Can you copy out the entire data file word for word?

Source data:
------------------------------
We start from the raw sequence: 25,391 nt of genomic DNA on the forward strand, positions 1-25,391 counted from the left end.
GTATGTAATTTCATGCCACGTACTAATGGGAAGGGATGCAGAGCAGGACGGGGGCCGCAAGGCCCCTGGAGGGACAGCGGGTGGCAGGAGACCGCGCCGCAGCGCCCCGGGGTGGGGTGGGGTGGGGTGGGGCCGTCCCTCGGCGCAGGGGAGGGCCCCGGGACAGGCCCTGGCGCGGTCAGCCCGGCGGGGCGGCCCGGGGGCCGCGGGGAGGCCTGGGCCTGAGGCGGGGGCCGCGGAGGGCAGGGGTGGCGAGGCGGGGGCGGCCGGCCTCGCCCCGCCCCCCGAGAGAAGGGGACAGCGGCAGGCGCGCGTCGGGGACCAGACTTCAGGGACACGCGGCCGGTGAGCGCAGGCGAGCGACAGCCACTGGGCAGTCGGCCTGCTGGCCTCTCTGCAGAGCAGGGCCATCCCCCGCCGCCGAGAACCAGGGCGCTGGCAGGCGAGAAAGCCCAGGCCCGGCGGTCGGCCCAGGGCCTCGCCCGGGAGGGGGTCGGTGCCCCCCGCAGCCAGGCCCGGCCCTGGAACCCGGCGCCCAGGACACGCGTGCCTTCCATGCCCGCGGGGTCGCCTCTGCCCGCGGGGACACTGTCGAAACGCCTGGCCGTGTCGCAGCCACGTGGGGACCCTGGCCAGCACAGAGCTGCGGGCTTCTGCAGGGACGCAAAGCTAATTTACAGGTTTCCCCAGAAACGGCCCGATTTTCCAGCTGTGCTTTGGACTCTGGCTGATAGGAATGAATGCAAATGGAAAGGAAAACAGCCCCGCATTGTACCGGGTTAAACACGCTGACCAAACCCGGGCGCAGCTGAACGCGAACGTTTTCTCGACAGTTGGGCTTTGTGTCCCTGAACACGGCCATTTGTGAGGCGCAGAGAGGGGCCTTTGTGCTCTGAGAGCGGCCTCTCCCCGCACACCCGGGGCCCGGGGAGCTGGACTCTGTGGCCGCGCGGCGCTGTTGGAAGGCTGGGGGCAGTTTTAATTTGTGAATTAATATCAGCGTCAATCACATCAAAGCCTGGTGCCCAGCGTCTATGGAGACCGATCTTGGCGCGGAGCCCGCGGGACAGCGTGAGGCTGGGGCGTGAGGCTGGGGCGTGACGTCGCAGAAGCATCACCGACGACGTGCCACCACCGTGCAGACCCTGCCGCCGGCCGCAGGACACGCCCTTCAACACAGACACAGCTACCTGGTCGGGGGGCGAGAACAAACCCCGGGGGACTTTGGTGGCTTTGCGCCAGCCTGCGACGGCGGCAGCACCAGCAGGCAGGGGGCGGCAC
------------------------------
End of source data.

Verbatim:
We start from the raw sequence: 25,391 nt of genomic DNA on the forward strand, positions 1-25,391 counted from the left end.
GTATGTAATTTCATGCCACGTACTAATGGGAAGGGATGCAGAGCAGGACGGGGGCCGCAAGGCCCCTGGAGGGACAGCGGGTGGCAGGAGACCGCGCCGCAGCGCCCCGGGGTGGGGTGGGGTGGGGTGGGGCCGTCCCTCGGCGCAGGGGAGGGCCCCGGGACAGGCCCTGGCGCGGTCAGCCCGGCGGGGCGGCCCGGGGGCCGCGGGGAGGCCTGGGCCTGAGGCGGGGGCCGCGGAGGGCAGGGGTGGCGAGGCGGGGGCGGCCGGCCTCGCCCCGCCCCCCGAGAGAAGGGGACAGCGGCAGGCGCGCGTCGGGGACCAGACTTCAGGGACACGCGGCCGGTGAGCGCAGGCGAGCGACAGCCACTGGGCAGTCGGCCTGCTGGCCTCTCTGCAGAGCAGGGCCATCCCCCGCCGCCGAGAACCAGGGCGCTGGCAGGCGAGAAAGCCCAGGCCCGGCGGTCGGCCCAGGGCCTCGCCCGGGAGGGGGTCGGTGCCCCCCGCAGCCAGGCCCGGCCCTGGAACCCGGCGCCCAGGACACGCGTGCCTTCCATGCCCGCGGGGTCGCCTCTGCCCGCGGGGACACTGTCGAAACGCCTGGCCGTGTCGCAGCCACGTGGGGACCCTGGCCAGCACAGAGCTGCGGGCTTCTGCAGGGACGCAAAGCTAATTTACAGGTTTCCCCAGAAACGGCCCGATTTTCCAGCTGTGCTTTGGACTCTGGCTGATAGGAATGAATGCAAATGGAAAGGAAAACAGCCCCGCATTGTACCGGGTTAAACACGCTGACCAAACCCGGGCGCAGCTGAACGCGAACGTTTTCTCGACAGTTGGGCTTTGTGTCCCTGAACACGGCCATTTGTGAGGCGCAGAGAGGGGCCTTTGTGCTCTGAGAGCGGCCTCTCCCCGCACACCCGGGGCCCGGGGAGCTGGACTCTGTGGCCGCGCGGCGCTGTTGGAAGGCTGGGGGCAGTTTTAATTTGTGAATTAATATCAGCGTCAATCACATCAAAGCCTGGTGCCCAGCGTCTATGGAGACCGATCTTGGCGCGGAGCCCGCGGGACAGCGTGAGGCTGGGGCGTGAGGCTGGGGCGTGACGTCGCAGAAGCATCACCGACGACGTGCCACCACCGTGCAGACCCTGCCGCCGGCCGCAGGACACGCCCTTCAACACAGACACAGCTACCTGGTCGGGGGGCGAGAACAAACCCCGGGGGACTTTGGTGGCTTTGCGCCAGCCTGCGACGGCGGCAGCACCAGCAGGCAGGGGGCGGCAC